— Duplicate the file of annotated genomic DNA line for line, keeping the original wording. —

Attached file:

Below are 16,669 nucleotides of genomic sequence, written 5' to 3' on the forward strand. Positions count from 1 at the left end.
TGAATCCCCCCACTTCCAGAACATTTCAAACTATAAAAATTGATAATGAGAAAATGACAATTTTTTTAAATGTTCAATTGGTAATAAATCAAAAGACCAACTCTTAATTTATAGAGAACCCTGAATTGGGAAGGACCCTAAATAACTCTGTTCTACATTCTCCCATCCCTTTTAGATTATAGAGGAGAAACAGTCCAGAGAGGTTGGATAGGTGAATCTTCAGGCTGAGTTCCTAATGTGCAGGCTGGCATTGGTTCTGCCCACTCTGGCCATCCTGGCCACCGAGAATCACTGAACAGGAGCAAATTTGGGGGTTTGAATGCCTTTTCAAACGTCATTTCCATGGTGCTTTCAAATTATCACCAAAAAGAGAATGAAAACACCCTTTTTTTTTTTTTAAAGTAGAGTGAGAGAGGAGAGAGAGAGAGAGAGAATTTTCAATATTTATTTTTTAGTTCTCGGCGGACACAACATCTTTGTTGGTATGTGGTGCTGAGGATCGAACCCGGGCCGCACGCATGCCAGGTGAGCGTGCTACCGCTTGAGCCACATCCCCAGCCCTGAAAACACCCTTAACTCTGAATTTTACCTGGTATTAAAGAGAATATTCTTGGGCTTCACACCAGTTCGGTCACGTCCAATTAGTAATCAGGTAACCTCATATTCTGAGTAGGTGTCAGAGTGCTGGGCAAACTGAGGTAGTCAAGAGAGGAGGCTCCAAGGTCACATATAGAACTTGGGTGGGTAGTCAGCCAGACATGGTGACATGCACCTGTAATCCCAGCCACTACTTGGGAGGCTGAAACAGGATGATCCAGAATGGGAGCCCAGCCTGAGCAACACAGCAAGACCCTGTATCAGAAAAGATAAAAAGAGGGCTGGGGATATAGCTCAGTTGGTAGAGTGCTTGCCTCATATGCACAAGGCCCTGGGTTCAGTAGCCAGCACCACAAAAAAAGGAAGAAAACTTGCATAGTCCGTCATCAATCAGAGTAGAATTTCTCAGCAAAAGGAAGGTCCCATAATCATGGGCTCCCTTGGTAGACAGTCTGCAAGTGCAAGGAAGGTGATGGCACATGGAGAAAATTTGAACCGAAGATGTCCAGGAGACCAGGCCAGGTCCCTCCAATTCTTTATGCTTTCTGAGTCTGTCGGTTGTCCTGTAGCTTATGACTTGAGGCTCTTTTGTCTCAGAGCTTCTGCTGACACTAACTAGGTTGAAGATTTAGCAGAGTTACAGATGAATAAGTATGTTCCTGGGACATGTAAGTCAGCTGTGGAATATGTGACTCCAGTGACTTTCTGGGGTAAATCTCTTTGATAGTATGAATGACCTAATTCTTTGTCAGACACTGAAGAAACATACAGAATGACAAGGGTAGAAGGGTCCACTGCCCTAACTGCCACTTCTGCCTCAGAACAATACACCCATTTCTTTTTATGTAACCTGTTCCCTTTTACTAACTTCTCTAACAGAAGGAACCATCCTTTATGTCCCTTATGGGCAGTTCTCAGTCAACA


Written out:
Below are 16,669 nucleotides of genomic sequence, written 5' to 3' on the forward strand. Positions count from 1 at the left end.
TGAATCCCCCCACTTCCAGAACATTTCAAACTATAAAAATTGATAATGAGAAAATGACAATTTTTTTAAATGTTCAATTGGTAATAAATCAAAAGACCAACTCTTAATTTATAGAGAACCCTGAATTGGGAAGGACCCTAAATAACTCTGTTCTACATTCTCCCATCCCTTTTAGATTATAGAGGAGAAACAGTCCAGAGAGGTTGGATAGGTGAATCTTCAGGCTGAGTTCCTAATGTGCAGGCTGGCATTGGTTCTGCCCACTCTGGCCATCCTGGCCACCGAGAATCACTGAACAGGAGCAAATTTGGGGGTTTGAATGCCTTTTCAAACGTCATTTCCATGGTGCTTTCAAATTATCACCAAAAAGAGAATGAAAACACCCTTTTTTTTTTTTTAAAGTAGAGTGAGAGAGGAGAGAGAGAGAGAGAGAATTTTCAATATTTATTTTTTAGTTCTCGGCGGACACAACATCTTTGTTGGTATGTGGTGCTGAGGATCGAACCCGGGCCGCACGCATGCCAGGTGAGCGTGCTACCGCTTGAGCCACATCCCCAGCCCTGAAAACACCCTTAACTCTGAATTTTACCTGGTATTAAAGAGAATATTCTTGGGCTTCACACCAGTTCGGTCACGTCCAATTAGTAATCAGGTAACCTCATATTCTGAGTAGGTGTCAGAGTGCTGGGCAAACTGAGGTAGTCAAGAGAGGAGGCTCCAAGGTCACATATAGAACTTGGGTGGGTAGTCAGCCAGACATGGTGACATGCACCTGTAATCCCAGCCACTACTTGGGAGGCTGAAACAGGATGATCCAGAATGGGAGCCCAGCCTGAGCAACACAGCAAGACCCTGTATCAGAAAAGATAAAAAGAGGGCTGGGGATATAGCTCAGTTGGTAGAGTGCTTGCCTCATATGCACAAGGCCCTGGGTTCAGTAGCCAGCACCACAAAAAAAGGAAGAAAACTTGCATAGTCCGTCATCAATCAGAGTAGAATTTCTCAGCAAAAGGAAGGTCCCATAATCATGGGCTCCCTTGGTAGACAGTCTGCAAGTGCAAGGAAGGTGATGGCACATGGAGAAAATTTGAACCGAAGATGTCCAGGAGACCAGGCCAGGTCCCTCCAATTCTTTATGCTTTCTGAGTCTGTCGGTTGTCCTGTAGCTTATGACTTGAGGCTCTTTTGTCTCAGAGCTTCTGCTGACACTAACTAGGTTGAAGATTTAGCAGAGTTACAGATGAATAAGTATGTTCCTGGGACATGTAAGTCAGCTGTGGAATATGTGACTCCAGTGACTTTCTGGGGTAAATCTCTTTGATAGTATGAATGACCTAATTCTTTGTCAGACACTGAAGAAACATACAGAATGACAAGGGTAGAAGGGTCCACTGCCCTAACTGCCACTTCTGCCTCAGAACAATACACCCATTTCTTTTTATGTAACCTGTTCCCTTTTACTAACTTCTCTAACAGAAGGAACCATCCTTTATGTCCCTTATGGGCAGTTCTCAGTCAACA